Charities, pasties and caravans: Chancellor makes series of Budget U-turns

Chancellor George Osborne has dropped plans to limit the amount of tax relief on charitable giving, after listening to the concerns of charities.

It is the third Budget U-turn in less than a week after plans to charge VAT on hot foods and static caravans were also scrapped.

It was announced in March's Budget that all uncapped income tax reliefs would be limited to 25 per cent of an individual's income, or £50,000, whichever was the greater, including relief on charitable donations.

In a televised interview with the BBC, George Osborne said: "I can confirm that we will proceed next year with a cap on income tax reliefs for wealthy people, but we won't be capping relief for giving money to charity.

"It is clear from our conversations with charities that any kind of cap could damage donations, and as I said at the Budget that's not what we want at all. So we've listened.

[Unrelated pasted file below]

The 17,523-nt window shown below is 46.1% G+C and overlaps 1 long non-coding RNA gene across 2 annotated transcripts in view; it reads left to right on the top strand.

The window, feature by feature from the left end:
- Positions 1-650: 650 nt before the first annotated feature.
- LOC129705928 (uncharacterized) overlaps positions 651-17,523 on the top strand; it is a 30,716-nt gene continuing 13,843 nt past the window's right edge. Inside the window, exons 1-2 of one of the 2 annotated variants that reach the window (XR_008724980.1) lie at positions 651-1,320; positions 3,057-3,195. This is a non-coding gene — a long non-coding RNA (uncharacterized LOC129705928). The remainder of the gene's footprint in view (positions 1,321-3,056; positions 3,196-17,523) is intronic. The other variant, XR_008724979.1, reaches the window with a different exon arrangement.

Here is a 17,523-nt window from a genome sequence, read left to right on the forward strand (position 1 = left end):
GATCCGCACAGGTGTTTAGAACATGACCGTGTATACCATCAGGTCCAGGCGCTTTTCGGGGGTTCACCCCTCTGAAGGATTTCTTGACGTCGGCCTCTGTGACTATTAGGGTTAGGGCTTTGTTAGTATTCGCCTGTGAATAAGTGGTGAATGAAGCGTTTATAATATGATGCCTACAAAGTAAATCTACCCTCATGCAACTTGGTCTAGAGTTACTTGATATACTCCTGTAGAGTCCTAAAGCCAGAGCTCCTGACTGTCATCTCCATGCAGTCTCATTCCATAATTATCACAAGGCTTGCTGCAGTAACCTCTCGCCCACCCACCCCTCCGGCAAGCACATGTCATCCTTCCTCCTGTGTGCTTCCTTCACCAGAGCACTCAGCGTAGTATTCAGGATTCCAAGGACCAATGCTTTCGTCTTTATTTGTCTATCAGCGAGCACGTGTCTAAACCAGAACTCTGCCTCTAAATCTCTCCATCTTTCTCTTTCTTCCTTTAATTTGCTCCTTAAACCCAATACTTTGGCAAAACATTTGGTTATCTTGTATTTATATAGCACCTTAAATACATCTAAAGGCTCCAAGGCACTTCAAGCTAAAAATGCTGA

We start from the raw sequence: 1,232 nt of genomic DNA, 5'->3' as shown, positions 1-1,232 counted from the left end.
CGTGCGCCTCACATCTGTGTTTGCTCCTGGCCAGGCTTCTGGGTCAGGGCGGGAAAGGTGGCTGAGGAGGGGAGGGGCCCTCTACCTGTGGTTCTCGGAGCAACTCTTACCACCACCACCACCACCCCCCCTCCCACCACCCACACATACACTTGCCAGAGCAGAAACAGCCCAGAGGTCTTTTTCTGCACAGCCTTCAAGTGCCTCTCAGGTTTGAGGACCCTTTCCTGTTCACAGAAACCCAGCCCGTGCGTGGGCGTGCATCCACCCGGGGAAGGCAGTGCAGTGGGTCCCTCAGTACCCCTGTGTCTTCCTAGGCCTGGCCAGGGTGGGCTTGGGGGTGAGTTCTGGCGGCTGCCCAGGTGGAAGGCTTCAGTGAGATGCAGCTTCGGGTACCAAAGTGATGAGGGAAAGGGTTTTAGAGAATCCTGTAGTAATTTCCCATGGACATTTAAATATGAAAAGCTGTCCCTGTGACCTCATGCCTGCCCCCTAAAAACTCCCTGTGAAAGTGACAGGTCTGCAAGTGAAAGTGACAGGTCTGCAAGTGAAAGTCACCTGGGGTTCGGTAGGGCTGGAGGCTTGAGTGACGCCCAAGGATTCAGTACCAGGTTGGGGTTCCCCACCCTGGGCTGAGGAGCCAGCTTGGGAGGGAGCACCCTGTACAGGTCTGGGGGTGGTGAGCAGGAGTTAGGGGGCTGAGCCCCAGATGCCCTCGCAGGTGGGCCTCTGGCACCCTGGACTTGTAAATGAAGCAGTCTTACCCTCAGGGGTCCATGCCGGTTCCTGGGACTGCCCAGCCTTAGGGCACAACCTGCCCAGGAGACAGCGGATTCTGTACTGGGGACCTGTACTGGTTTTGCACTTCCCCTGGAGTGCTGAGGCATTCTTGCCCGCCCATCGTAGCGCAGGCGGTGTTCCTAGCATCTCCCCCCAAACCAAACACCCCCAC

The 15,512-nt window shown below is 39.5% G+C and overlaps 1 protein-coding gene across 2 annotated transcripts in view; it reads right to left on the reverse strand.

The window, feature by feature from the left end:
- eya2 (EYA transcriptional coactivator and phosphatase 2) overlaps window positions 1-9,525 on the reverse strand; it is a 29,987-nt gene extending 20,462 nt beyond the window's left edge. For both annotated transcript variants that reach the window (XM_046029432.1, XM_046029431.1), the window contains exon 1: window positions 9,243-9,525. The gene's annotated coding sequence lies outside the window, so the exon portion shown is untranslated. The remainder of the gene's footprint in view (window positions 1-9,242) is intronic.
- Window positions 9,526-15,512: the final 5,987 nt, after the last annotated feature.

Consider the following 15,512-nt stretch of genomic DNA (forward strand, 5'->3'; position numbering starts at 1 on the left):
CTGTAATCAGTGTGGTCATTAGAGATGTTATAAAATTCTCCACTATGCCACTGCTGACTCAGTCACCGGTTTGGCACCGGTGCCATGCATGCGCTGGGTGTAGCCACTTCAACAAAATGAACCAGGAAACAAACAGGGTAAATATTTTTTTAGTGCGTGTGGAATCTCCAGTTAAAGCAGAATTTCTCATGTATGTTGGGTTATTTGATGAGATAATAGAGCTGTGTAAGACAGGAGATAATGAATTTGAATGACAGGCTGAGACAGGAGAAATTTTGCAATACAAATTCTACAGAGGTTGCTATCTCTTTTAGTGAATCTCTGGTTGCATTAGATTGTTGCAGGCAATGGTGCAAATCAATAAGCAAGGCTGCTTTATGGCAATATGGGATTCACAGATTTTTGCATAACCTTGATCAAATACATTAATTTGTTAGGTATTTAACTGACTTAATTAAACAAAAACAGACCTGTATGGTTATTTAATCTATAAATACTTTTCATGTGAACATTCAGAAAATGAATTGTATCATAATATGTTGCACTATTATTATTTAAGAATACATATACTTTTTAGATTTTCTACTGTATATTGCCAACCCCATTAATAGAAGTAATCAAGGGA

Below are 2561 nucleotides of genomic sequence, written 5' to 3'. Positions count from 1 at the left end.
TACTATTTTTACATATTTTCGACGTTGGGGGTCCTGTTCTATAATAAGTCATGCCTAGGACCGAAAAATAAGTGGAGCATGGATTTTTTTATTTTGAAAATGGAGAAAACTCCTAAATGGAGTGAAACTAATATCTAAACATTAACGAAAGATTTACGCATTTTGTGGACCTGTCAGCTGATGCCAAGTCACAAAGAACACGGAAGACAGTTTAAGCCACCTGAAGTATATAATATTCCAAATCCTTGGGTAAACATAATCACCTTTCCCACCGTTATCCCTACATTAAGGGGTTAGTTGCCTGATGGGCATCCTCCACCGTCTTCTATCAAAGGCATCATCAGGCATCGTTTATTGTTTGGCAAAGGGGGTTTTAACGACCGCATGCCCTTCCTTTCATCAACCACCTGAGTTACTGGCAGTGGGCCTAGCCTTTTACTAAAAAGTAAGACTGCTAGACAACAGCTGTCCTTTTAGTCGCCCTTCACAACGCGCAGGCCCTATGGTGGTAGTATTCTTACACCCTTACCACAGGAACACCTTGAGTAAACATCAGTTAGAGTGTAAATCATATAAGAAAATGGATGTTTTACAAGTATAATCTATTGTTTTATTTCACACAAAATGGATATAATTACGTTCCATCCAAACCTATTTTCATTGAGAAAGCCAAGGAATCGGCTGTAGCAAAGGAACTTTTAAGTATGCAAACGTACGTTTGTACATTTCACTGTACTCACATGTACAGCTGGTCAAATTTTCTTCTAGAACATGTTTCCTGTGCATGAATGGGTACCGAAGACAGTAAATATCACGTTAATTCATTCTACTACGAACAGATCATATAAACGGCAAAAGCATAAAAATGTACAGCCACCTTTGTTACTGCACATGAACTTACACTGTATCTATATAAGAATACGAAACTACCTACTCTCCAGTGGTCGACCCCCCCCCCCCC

He added that the Government was instead focusing on 'keeping Britain safe from the gathering storm' from issues such as the worsening Eurozone crisis and the country's deficit.

George Osborne was previously reported to be 'shocked' at the level of tax avoidance by some individuals who had taken advantage of tax breaks on charitable donations, saying the system was being 'abused.'

Chief executive of the Charities Aid Foundation, John Low, who had campaigned against the cap on charitable donations, said he was 'delighted' with the Government's response.

"We realise the Government is responding to truly exceptional financial circumstances and is having to make tough decisions about public finances. We acknowledge and welcome the Chancellor's decision to do the right thing and exempt charity donations from the cap," he said.

The move follows Treasury minister David Gauke's announcement earlier in the week which said the Government was to abolish the proposed 'pasty tax' after listening to 'representations' from the industry. It had originally planned to charge VAT on all hot takeaway food. However, food such as pasties or sausage rolls sold cooling on shelves (as opposed to being kept hot) will now not be liable for VAT.

Its 20 per cent VAT charge on static caravans -to bring them in line with mobile ones - has also been reduced to 5 per cent and delayed from October to April next year.